May 3, 2016
Lower cost energy from wind could emerge from a new multi-rotor concept from Danish wind technology giant Vestas. The concept sees several sets of blades mounted on a single tower and foundation.
Working with the Technical University of Denmark, Vestas is installing a concept demonstrator to test the technical feasibility of operating and controlling a multi-rotor turbine.
With this concept demonstrator, Vestas says it is challenging the core scaling ‘rules’ that turbines have to grow in size to increase their energy output, as well as transport and installation challenges in some markets.
Jorge Magalhaes, senior vice president, explained: “This process of continuous innovation and exploration is extremely important. Ultimately, the goal is to assess if we can build an even more cost-efficient turbine by challenging the scaling rules.”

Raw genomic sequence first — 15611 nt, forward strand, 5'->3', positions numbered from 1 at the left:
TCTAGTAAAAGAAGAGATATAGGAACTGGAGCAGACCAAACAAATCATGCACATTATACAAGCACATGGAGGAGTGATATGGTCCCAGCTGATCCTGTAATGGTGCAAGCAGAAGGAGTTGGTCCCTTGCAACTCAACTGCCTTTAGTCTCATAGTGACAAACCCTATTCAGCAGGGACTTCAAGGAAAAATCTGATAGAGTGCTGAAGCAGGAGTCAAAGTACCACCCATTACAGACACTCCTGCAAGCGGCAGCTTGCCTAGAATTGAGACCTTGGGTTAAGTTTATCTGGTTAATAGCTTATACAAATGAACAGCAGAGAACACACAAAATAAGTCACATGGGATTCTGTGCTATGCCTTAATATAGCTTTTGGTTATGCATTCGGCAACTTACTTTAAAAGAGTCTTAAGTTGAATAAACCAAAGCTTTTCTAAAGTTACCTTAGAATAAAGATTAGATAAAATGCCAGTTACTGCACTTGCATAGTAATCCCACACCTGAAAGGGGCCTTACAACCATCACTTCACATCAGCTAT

The demonstrator is being erected at a test site near Roskilde, Denmark, where it will be studied in the coming years to test specific functionalities.
Many new load and control features will need to be developed, tested, and proven to assess the technical and eventually the commercial feasibility of the concept, Vestas adds.
Editor’s comment: Conventional wisdom suggests that wind energy costs have been steadily reduced as turbines have become larger. Indeed, while the world’s most installed turbine is a 1.5 MW unit from GE, plans for 7.5 MW machines and even 20 MW units have been mooted. The challenge is the massive engineering required and the logistics and infrastructure needed to transport and install such huge pieces of equipment. Vestas aims to challenge that convention by effectively increasing the swept area whilst keeping rotor sizes manageable.